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. 2002 Jul;13(7):667-76.
doi: 10.1016/s1051-0443(07)61842-9.

Internal Iliac Artery Embolization With Bilateral Occlusion Before Endovascular Aortoiliac Aneurysm Repair-Clinical Outcome of Simultaneous and Sequential Intervention

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Internal Iliac Artery Embolization With Bilateral Occlusion Before Endovascular Aortoiliac Aneurysm Repair-Clinical Outcome of Simultaneous and Sequential Intervention

Christoph Engelke et al. J Vasc Interv Radiol. .

Abstract

Purpose: To retrospectively evaluate the clinical outcome of patients after simultaneous or sequential internal iliac artery (IIA) embolization for bilateral IIA occlusion.

Materials and methods: Sixteen patients (65-88 y; mean, 75.6 y; two women), 11 with aortobiiliac aneurysms, three with bilateral common iliac artery (CIA)/IIA aneurysms, and two with unilateral CIA/IIA aneurysms, underwent IIA occlusion before endovascular aortoiliac repair. Eight patients underwent simultaneous bilateral IIA embolization before endovascular aortic repair (EVAR). Eight patients had sequential bilateral IIA occlusion. The outcome was assessed by clinical follow-up.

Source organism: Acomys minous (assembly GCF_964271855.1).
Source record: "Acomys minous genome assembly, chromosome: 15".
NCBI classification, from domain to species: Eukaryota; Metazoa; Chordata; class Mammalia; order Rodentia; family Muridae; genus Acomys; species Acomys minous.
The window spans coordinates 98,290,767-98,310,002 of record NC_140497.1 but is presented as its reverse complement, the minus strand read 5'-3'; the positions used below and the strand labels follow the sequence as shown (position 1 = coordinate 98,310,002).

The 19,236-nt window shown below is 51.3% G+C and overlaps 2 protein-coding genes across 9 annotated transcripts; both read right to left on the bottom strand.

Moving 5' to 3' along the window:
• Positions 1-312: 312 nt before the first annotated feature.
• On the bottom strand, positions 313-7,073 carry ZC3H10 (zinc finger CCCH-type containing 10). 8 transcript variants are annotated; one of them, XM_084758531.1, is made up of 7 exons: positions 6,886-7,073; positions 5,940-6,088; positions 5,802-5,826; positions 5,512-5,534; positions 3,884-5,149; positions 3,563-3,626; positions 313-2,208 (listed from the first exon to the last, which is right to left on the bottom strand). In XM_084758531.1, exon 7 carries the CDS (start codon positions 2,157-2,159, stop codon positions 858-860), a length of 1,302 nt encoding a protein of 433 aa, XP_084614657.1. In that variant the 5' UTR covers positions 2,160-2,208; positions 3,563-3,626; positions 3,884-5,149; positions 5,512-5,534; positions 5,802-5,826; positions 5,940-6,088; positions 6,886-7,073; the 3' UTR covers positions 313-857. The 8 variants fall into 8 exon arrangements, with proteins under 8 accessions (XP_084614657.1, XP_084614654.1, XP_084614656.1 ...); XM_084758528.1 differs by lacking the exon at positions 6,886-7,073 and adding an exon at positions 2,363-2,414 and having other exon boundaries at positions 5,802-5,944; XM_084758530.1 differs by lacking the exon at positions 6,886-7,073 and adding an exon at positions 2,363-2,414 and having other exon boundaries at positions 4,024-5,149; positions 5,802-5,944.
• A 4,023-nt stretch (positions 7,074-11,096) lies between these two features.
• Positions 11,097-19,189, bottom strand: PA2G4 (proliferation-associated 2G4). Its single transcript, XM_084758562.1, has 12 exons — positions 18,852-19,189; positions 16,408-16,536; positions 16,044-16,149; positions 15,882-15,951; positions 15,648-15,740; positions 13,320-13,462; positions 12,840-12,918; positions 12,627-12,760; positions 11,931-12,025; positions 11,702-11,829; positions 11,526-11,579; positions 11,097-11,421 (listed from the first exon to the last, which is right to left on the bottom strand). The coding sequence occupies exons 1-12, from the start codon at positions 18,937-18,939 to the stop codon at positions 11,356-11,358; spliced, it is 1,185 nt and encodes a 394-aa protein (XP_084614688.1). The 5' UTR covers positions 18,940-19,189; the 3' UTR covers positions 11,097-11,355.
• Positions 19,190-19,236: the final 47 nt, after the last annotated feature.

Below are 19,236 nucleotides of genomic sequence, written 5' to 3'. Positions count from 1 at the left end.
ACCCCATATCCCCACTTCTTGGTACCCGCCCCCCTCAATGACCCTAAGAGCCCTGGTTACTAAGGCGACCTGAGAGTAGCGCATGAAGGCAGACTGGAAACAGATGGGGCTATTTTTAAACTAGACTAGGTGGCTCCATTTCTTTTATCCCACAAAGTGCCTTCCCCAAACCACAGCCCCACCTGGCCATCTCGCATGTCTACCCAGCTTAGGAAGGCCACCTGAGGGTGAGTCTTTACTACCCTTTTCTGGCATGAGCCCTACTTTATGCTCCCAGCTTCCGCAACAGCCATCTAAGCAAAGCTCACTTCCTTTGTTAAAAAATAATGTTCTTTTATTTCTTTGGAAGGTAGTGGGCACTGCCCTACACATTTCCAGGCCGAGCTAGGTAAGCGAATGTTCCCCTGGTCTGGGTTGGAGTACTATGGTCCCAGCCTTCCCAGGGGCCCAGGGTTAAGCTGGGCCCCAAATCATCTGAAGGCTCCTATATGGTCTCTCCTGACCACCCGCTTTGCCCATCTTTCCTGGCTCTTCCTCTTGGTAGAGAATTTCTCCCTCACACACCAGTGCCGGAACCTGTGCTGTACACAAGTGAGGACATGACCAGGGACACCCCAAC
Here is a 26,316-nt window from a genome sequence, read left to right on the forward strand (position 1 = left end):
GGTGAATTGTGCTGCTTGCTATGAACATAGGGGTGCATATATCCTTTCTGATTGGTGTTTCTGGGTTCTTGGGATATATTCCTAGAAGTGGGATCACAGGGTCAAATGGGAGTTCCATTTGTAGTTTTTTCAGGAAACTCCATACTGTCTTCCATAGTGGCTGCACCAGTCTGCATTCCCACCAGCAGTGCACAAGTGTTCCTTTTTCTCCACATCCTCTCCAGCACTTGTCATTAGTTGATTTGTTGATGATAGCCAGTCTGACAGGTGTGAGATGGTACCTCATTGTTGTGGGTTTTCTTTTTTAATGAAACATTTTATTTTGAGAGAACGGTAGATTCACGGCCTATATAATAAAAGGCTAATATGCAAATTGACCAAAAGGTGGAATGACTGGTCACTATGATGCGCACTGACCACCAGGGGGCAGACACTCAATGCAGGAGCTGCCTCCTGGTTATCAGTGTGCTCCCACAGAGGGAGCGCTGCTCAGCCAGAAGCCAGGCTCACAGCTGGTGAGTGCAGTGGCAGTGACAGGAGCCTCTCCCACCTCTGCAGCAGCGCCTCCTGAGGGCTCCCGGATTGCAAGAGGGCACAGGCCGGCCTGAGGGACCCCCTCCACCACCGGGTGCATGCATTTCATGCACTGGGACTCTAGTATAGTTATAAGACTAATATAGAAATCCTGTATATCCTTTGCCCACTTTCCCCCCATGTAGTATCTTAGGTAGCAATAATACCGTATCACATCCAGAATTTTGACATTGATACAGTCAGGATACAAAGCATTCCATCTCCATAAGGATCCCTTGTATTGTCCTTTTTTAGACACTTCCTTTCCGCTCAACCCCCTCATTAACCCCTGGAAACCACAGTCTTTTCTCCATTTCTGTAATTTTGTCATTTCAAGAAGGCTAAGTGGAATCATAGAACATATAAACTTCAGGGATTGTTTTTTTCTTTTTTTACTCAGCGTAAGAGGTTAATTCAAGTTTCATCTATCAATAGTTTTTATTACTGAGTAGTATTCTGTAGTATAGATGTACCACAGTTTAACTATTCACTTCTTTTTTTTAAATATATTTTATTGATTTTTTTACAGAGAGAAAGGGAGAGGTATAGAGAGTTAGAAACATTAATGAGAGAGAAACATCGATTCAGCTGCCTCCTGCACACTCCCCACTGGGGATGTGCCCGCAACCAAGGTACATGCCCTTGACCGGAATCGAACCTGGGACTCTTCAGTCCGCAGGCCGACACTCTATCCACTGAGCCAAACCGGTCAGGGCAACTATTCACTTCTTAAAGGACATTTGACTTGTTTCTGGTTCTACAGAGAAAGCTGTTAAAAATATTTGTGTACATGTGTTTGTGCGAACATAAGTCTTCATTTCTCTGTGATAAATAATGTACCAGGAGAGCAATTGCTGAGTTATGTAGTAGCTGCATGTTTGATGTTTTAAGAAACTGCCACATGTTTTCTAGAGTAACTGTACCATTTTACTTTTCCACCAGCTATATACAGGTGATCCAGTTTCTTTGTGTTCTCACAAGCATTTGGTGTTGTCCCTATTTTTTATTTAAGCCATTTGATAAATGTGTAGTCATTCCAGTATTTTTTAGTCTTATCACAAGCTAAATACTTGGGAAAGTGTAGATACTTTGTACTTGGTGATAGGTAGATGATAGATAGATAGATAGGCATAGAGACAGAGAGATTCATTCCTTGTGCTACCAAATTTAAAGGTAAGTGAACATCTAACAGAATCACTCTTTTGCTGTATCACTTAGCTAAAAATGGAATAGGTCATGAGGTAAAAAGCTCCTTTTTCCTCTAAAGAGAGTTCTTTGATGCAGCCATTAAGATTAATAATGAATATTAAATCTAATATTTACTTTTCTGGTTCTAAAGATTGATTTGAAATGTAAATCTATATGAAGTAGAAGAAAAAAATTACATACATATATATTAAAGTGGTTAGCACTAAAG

Results: There were no severe ischemic complications such as buttock necrosis or acute bowel, bladder, or spinal cord ischemia. Early ischemic complications occurred in 25% (buttock/thigh claudication, n = 3, 18.8%; and sexual dysfunction, n = 1, 6.2%) and had an onset not later than 6 months after intervention: buttock claudication resolved (n = 2) or persisted after aggravation by inferior mesenteric artery embolization for type II endoleak (n = 1). Impotence in a fourth patient persisted. The ischemic complication rate after 6 months was 30% (three of 10) because of a fifth patient who developed ischemic colitis with aggravation of ischemic heart disease after 15 months. The mean follow-up duration was 19.7 months. Patients with simultaneous embolization had a lower complication rate than those with sequential embolization (one of eight [12.5%] vs four of eight [50%], respectively).

Conclusions: IIA embolization for bilateral IIA occlusion can be performed with a complication rate comparable with results of previous studies of unilateral IIA embolization. Chronic buttock claudication may be aggravated by embolization of aortic side branches. Late complications can have an insidious course and be initiated by low-output cardiac failure. Bilateral IIA occlusion is recommended only in patients who are considered unfit for aortic surgery.

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